Carrie McCarthy is a Ph.D. student in Chemistry, working in Prof. Richard Brutchey’s lab. Read on as she shares the beginning of her experience as an NSF fellow, and how Graduate School info sessions have helped her.
At USC, the Graduate School coordinates both internal and external fellowships awarded to graduate students. The internal Graduate school fellowships, as well as the bigger external fellowships, include much more than a nice stipend to put toward the cost of your ever-present need for caffeine throughout your graduate career. These fellowships also include health and dental insurance, tuition and fees (12 units per semester), and further access to research and travel funds. USC has around 3000 Ph.D students, and of these, about 500 are fellows. That’s a lot of stipends, insurance, and tuition to keep track of! Luckily, USC’s graduate school has Meredith Drake Reitan, Associate Dean of the Graduate School and Kate Tegmeyer, Fellowship Coordinator to handle the task!
I recently attended a seminar for new fellowship awardees lead by Meredith where she explained some of the more important information about being a fellow. I was really interested in how it was possible to keep all of the fellowships and benefits organized for hundreds of fellows. While the Graduate School coordinates all of the fellowships, they don’t actually give the money out to fellows directly. Instead, they arrange each fellow’s payment schedule and forward that (along with the money) to disbursement, which is where fellows collect their stipend from. I also found it interesting that while international fellows receive tax forms and are taxed based on a rate that’s been agreed upon between the U.S. their home country, domestic students may or may not be taxed. It’s up to each fellow to get tax advice about how to file their fellowship.. For health and dental insurance, the Graduate School forwards your information on to the USC health insurance office because each fellowship package includes the general USC insurance plan.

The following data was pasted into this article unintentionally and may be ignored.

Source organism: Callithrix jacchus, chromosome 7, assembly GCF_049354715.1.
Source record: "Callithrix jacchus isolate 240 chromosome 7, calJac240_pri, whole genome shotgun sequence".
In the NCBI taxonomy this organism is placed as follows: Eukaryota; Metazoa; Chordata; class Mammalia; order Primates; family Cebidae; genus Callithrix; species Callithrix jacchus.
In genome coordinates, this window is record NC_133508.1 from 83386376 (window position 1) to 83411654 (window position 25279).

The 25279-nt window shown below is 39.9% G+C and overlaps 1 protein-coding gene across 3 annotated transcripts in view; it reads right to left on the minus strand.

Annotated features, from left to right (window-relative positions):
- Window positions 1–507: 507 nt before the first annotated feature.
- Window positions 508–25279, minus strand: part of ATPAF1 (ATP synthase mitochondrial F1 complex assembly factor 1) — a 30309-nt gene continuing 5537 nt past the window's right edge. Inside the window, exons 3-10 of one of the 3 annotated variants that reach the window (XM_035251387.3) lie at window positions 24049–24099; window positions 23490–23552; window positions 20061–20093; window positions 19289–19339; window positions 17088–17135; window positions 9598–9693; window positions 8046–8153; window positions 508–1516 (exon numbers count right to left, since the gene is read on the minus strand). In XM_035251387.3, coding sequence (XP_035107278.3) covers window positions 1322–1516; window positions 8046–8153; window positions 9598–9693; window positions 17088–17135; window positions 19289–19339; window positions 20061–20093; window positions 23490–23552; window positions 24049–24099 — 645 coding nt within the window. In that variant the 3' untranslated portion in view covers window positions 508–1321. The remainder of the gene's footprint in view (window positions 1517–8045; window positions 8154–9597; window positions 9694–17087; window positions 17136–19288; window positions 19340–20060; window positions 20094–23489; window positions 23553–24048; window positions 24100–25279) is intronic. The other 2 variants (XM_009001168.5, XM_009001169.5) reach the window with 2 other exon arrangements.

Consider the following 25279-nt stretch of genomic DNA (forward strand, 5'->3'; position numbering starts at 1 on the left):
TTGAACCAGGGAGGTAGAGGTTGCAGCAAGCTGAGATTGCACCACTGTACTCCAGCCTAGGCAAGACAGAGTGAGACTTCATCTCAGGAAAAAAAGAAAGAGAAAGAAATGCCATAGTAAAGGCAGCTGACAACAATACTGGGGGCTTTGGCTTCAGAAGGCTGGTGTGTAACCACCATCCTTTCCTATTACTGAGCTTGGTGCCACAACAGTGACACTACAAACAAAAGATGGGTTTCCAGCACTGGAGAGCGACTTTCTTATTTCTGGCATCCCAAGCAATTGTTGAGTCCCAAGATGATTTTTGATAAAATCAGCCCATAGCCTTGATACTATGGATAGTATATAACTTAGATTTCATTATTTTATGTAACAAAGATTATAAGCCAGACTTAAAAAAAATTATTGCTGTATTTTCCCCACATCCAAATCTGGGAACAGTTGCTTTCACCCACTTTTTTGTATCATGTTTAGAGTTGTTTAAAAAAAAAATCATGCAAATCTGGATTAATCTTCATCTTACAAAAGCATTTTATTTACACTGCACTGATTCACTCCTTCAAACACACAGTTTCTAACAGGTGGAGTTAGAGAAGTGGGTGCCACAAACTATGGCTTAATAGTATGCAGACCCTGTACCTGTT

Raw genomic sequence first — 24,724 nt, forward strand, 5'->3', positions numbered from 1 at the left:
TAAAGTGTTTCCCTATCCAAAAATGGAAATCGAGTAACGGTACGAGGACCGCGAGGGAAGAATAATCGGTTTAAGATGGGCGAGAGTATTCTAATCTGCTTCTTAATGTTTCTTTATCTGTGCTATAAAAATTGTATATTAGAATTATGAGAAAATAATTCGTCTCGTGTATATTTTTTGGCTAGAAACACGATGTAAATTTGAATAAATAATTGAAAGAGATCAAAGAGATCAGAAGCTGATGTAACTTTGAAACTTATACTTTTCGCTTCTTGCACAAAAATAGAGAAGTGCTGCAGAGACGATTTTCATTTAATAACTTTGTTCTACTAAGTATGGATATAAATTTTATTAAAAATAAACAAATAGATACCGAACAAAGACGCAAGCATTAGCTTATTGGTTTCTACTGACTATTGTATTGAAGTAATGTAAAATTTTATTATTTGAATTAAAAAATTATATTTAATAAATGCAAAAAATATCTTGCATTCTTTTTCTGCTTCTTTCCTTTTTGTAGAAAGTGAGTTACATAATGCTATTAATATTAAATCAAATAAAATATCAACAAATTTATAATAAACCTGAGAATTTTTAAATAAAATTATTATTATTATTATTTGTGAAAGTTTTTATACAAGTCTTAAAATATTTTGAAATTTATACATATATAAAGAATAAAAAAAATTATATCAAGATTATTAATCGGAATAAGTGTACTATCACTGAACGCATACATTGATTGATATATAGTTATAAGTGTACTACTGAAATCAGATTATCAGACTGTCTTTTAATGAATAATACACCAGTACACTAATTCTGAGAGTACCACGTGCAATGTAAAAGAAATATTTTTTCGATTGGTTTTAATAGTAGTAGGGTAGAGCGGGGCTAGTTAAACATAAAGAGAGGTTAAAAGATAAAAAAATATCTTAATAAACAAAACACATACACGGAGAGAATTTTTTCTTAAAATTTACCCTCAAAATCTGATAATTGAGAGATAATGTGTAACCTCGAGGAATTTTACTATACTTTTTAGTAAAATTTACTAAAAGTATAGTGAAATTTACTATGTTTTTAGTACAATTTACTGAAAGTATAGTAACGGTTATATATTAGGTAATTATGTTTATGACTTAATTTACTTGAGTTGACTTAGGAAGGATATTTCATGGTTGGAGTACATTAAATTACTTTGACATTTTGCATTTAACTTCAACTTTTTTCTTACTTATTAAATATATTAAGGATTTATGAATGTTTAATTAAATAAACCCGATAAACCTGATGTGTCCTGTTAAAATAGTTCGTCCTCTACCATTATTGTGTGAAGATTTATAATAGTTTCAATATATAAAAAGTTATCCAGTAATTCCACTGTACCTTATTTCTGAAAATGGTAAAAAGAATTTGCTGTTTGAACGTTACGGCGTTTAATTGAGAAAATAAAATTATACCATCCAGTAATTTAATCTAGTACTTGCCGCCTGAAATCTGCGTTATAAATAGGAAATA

What I learned at this seminar is that while the graduate school does an excellent job of facilitating graduate fellowships, it’s important to be an active fellow, by being informed about how the system works. Be proactive about getting to the resources for tax preparation, insurance information, and knowing how your funding is being processed within USC. As a fellow myself, I have found that these pieces of information aren’t spoon fed to you as soon as you receive the fellowship. My best advice is to attend the seminars that the Graduate School arranges because it is there that you’ll be presented with the important topics that don’t necessarily cross your mind when you learn that you’ll be getting funded.
For more information about how to apply for fellowships or what you stand to gain, contact the Graduate Student Advocate for Fellowships (email@example.com)